Liverpool chiefs admit they do not know when the redevelopment of their Anfield Stadium will be completed after constructors the Buckingham Group ceased trading and filed a notice to appoint administrators.
An £80m upgrade to the club’s Anfield Road Stand which is due to increase capacity to 61,000 had already been hit by delays when the Buckingham Group announced it was in financial difficulties last week.
Building work that Liverpool had hoped would be completed by October has now been abruptly halted and chief executive Billy Hogan has refused to put a timescale on when the revamp might be resumed.
“Effectively, major work stopped on the site on Thursday morning. Timing, obviously, is incredibly fluid right now, there’s a lot of uncertainty around where we are and obviously in time that will become more clear,” Hogan said.
“It’s important that we don’t want to set any false expectations. We are in a bit of a holding pattern right now based on the news that we got on Thursday and that needs to reach its conclusion before we can truly start to take the next steps.
“But if Buckingham does enter into administration then we’ll need to address any delays that may arise from completing the new stand as a result of that.”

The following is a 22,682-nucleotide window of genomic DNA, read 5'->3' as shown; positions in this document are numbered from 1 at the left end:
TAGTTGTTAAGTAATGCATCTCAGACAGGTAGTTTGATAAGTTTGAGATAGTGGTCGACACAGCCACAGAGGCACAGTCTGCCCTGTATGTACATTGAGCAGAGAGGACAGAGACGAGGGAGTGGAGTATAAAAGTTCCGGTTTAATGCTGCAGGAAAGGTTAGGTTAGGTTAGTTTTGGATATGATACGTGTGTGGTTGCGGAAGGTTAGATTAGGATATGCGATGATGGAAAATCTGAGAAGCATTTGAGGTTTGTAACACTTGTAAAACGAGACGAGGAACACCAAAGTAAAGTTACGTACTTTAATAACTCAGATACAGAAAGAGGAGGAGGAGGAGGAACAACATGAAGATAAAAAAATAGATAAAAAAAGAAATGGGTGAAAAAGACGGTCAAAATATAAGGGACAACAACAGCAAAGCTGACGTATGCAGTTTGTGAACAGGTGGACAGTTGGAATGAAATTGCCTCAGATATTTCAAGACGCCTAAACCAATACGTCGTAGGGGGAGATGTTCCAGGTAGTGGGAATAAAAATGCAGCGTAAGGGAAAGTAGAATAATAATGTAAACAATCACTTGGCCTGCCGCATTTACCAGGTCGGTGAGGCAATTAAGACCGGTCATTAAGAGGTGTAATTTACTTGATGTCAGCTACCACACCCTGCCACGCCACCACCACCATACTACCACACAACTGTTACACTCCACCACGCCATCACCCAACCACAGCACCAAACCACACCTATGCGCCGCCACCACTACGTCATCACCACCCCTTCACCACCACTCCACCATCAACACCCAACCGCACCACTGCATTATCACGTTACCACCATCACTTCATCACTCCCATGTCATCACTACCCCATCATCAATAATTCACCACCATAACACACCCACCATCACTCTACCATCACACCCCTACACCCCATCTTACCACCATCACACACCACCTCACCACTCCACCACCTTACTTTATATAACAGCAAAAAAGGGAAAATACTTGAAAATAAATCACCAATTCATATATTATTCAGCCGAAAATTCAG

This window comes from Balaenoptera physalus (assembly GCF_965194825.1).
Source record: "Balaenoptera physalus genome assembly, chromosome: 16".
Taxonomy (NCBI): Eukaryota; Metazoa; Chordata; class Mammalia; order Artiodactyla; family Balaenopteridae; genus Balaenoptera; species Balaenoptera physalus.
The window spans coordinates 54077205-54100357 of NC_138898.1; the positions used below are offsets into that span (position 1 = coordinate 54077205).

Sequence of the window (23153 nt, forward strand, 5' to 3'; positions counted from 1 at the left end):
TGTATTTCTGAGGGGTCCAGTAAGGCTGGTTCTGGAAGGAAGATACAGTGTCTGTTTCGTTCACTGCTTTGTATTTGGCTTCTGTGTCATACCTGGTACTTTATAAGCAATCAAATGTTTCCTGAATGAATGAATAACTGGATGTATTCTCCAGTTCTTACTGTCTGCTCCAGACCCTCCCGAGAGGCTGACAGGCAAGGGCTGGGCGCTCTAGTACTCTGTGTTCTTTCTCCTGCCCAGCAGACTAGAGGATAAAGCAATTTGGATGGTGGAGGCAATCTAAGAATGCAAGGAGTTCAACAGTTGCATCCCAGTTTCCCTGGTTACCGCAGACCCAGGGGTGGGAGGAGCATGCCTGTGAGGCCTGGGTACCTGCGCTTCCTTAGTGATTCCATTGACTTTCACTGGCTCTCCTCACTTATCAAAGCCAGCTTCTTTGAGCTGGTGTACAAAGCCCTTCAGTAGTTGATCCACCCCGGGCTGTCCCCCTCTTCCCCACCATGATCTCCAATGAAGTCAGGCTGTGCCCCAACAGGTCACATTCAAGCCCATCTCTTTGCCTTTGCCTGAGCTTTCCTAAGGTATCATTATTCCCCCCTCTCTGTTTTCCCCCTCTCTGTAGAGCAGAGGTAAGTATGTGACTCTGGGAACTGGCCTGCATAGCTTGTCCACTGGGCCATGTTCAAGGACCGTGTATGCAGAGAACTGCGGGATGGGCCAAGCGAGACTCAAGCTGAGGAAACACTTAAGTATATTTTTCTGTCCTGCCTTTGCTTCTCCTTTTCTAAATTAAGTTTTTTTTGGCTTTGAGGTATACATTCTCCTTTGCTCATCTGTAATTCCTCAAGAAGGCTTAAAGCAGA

Operating Anfield at a reduced capacity of 50,000 is estimated to be costing Liverpool around £600,000 in lost income per home game. The club’s most recent accounts showed matchday revenue of £86m for 30 fixtures at the stadium.
In the optimistic scenario that the work was completed by mid-October, Liverpool would still have missed out on around £2.5m in revenue, but that figure could increase significantly in the event of further delays.
“Obviously we talked about having the stand fully open in October, clearly we have discussed the uncertainty that this announcement creates,” Hogan added.
“We are still aiming for October but what we’re working through now is to put a plan in place. I know this is incredibly disappointing and frustrating.”
The Buckingham Group has also been working on earthworks on the HS2 and East-West Rail lines, as well as the redevelopment of Northampton Town’s Sixfields Stadium.
The employee-owned company said it had suffered “deep losses and interim cash deficits on three major stadium and arena contracts, and a substantial earthworks contract in Coventry”.
It blamed its struggles on a combination of “extreme inflation linked to the Ukraine conflict” and “other challenges in the Sports and Leisure division”.